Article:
Giger applied his biomechanical style to interior design. One “Giger Bar” appeared in Tokyo, but the realization of his designs was a great disappointment to him, since the Japanese organization behind the venture did not wait for his final designs, and instead used Giger’s rough preliminary sketches. For that reason Giger disowned the Tokyo bar.[18] The two Giger Bars in his native Switzerland, in Gruyères and Chur, were built under Giger’s close supervision and they accurately reflect his original concepts. At The Limelight in Manhattan, Giger’s artwork was licensed to decorate the VIP room, the uppermost chapel of the landmarked church, but it was never intended to be a permanent installation and bore no similarity to the bars in Switzerland. The arrangement was terminated after two years when the Limelight closed.[19]

Giger’s art has greatly influenced tattooists and fetishists worldwide. Under a licensing deal Ibanez guitars released an H. R. Giger signature series: the Ibanez ICHRG2, an Ibanez Iceman, features “NY City VI”, the Ibanez RGTHRG1 has “NY City XI” printed on it, the S Series SHRG1Z has a metal-coated engraving of “Biomechanical Matrix” on it, and a 4-string SRX bass, SRXHRG1, has “N.Y. City X” on it.[1]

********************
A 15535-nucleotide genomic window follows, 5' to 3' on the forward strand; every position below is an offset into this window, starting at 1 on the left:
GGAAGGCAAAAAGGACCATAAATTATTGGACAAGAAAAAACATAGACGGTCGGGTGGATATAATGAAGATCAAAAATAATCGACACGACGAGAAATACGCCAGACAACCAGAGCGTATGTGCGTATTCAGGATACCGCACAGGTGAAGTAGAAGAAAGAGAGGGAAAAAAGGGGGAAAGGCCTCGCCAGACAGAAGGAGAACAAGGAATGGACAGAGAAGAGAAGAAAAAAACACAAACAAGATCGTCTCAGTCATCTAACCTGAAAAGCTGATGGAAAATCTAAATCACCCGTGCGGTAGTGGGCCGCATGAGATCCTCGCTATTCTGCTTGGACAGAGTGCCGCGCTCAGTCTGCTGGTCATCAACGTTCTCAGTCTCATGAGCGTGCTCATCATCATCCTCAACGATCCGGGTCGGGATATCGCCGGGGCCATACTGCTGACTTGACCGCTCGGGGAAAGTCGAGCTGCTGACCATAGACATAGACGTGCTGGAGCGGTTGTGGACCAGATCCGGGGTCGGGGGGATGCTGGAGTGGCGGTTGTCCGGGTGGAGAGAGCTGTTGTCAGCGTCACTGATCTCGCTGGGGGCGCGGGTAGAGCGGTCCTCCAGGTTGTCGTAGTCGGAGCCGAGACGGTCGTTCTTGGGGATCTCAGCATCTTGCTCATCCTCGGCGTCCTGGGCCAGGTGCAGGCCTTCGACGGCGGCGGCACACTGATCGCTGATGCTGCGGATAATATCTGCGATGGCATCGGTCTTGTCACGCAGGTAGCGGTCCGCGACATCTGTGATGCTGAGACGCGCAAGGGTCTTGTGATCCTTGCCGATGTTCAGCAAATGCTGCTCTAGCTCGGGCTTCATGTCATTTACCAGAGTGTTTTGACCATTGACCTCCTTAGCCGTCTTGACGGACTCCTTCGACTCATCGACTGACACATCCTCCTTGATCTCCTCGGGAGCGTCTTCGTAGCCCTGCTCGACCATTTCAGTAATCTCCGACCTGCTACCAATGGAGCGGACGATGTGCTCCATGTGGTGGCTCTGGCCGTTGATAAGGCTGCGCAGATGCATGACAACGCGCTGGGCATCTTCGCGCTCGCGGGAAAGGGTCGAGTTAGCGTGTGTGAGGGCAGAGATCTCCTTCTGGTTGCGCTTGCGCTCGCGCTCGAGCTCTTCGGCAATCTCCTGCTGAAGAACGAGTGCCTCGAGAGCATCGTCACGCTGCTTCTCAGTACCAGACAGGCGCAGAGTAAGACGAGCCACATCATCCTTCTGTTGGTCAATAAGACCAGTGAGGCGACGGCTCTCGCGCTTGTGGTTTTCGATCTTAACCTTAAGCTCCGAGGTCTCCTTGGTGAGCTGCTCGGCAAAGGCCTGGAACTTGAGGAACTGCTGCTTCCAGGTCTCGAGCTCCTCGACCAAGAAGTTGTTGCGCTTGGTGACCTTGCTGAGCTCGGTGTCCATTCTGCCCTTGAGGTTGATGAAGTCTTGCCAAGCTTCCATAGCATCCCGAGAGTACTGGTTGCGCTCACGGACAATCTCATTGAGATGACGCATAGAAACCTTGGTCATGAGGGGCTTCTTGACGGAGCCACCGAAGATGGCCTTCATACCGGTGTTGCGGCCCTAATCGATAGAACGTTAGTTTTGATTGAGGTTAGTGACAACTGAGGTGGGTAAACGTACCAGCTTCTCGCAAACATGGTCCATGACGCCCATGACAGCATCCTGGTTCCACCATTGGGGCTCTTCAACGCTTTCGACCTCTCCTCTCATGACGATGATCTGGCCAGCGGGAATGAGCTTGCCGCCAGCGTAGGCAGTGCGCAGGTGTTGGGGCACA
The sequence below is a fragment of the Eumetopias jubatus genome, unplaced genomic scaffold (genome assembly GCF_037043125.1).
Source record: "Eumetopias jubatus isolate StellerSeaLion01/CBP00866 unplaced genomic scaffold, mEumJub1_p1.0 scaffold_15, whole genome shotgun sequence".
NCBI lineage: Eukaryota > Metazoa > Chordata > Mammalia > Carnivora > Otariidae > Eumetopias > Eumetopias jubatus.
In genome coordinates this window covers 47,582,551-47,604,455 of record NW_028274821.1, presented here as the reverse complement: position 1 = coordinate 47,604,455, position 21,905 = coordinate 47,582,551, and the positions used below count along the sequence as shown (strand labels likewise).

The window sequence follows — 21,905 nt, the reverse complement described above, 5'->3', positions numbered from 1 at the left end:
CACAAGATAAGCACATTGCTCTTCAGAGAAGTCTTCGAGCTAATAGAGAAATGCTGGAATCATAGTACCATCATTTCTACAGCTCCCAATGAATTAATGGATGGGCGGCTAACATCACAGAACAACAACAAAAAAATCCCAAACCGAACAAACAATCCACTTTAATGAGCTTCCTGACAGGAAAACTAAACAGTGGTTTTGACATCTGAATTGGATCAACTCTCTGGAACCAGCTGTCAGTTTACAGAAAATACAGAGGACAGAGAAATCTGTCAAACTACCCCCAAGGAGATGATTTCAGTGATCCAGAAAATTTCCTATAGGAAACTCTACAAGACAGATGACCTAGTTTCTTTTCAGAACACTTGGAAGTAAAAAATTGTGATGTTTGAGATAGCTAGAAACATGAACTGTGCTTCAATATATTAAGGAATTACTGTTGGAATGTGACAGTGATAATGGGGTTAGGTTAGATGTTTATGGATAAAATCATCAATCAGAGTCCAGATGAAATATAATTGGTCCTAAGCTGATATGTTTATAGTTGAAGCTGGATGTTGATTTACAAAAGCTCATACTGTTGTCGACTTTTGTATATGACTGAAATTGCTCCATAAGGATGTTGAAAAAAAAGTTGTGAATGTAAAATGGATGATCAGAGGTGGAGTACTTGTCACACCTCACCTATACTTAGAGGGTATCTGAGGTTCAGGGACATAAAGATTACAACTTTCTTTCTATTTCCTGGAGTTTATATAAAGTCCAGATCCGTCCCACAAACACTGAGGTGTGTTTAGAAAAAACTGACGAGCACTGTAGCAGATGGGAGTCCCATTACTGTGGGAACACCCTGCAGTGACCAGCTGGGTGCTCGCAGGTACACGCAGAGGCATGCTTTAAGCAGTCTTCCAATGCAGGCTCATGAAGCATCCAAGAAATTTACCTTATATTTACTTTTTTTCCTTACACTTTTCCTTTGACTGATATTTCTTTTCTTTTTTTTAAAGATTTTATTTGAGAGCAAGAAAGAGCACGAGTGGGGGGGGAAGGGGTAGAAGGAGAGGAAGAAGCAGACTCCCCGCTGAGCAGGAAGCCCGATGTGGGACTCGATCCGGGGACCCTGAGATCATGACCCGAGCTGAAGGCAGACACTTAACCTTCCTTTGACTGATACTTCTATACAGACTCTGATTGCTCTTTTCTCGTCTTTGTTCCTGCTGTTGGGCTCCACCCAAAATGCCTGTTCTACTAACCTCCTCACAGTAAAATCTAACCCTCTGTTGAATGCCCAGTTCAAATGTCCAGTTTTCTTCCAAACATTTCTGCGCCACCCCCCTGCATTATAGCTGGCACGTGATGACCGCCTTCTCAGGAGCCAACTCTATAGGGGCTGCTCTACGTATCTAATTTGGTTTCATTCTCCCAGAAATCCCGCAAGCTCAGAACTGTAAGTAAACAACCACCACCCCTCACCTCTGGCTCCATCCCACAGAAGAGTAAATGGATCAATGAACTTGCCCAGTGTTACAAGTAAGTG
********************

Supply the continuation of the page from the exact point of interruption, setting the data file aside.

Giger is often referred to in popular culture, especially in science fiction and cyberpunkWilliam Gibson (who wrote an early script for Alien 3) seems particularly fascinated: A minor character in Virtual Light, Lowell, is described as having New York XXIV tattooed across his back, and in Idoru a secondary character, Yamazaki, describes the buildings of nanotech Japan as Giger-esque.[citation needed]


  • Dune (designs for unproduced Alejandro Jodorowsky adaptation of the Frank Herbert novel; the movie Dune was later made in an adaptation by David Lynch)[20]
  • Alien (designed, among other things, the Alien creature, “The Derelict” and the “Space Jockey”)[21]
  • Aliens (credited for the creation of the creature only)
  • Alien 3 (designed the dog-like Alien bodyshape, plus a number of unused concepts, many mentioned on the special features disc of Alien 3, despite not being credited in the movie theater version)